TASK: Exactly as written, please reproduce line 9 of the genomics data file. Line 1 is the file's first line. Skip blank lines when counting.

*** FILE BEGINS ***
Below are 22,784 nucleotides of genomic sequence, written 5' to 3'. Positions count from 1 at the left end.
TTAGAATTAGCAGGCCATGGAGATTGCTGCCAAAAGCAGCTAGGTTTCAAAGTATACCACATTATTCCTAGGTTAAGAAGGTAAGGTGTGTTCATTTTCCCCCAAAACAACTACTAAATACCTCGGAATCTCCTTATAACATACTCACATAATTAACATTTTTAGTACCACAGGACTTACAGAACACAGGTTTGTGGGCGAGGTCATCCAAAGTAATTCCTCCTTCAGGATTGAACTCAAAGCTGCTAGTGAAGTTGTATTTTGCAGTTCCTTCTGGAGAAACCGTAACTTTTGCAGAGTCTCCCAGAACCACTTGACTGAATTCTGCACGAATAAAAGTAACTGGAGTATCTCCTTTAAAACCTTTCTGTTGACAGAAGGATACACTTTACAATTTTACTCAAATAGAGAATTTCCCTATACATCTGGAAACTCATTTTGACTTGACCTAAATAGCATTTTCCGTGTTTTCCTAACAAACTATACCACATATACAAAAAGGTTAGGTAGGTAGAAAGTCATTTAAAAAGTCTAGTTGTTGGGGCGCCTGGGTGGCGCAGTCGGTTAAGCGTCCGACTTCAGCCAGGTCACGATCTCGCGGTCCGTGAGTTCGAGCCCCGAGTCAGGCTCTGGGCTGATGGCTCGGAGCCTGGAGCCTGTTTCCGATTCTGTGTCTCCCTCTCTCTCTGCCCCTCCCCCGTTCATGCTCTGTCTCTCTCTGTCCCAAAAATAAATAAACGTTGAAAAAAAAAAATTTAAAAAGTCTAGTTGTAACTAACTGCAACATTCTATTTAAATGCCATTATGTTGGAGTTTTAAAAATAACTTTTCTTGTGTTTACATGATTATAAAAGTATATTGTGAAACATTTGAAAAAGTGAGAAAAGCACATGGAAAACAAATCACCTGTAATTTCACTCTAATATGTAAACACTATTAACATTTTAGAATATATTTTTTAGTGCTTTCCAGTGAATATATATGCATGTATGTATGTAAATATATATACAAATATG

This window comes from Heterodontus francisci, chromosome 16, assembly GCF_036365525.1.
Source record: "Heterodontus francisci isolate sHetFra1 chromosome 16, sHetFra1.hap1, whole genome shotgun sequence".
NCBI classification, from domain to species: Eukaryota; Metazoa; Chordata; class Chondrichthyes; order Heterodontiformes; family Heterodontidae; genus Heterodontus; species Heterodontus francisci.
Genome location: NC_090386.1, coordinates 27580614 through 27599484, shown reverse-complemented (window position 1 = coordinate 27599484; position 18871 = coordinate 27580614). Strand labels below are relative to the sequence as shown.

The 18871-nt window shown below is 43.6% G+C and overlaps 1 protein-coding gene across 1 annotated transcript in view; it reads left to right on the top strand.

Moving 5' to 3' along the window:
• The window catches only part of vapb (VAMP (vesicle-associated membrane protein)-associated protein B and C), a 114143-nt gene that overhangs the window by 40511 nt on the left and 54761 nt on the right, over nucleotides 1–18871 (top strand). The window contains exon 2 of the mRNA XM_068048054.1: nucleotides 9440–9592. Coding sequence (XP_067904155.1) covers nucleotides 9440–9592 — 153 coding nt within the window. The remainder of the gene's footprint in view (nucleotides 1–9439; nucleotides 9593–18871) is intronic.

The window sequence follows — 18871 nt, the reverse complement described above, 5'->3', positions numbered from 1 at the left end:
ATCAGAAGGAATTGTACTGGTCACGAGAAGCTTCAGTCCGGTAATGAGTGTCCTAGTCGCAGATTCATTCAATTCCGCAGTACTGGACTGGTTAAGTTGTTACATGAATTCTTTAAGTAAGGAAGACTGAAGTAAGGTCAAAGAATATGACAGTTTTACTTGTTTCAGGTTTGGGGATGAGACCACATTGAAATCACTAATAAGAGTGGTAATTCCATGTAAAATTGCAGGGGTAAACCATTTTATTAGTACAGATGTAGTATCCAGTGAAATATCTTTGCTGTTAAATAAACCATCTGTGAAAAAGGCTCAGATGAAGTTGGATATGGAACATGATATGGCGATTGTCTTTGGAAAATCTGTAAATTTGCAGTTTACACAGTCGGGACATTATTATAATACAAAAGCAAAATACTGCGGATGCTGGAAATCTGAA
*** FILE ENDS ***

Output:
• The window catches only part of vapb (VAMP (vesicle-associated membrane protein)-associated protein B and C), a 114143-nt gene that overhangs the window by 40511 nt on the left and 54761 nt on the right, over nucleotides 1–18871 (top strand). The window contains exon 2 of the mRNA XM_068048054.1: nucleotides 9440–9592. Coding sequence (XP_067904155.1) covers nucleotides 9440–9592 — 153 coding nt within the window. The remainder of the gene's footprint in view (nucleotides 1–9439; nucleotides 9593–18871) is intronic.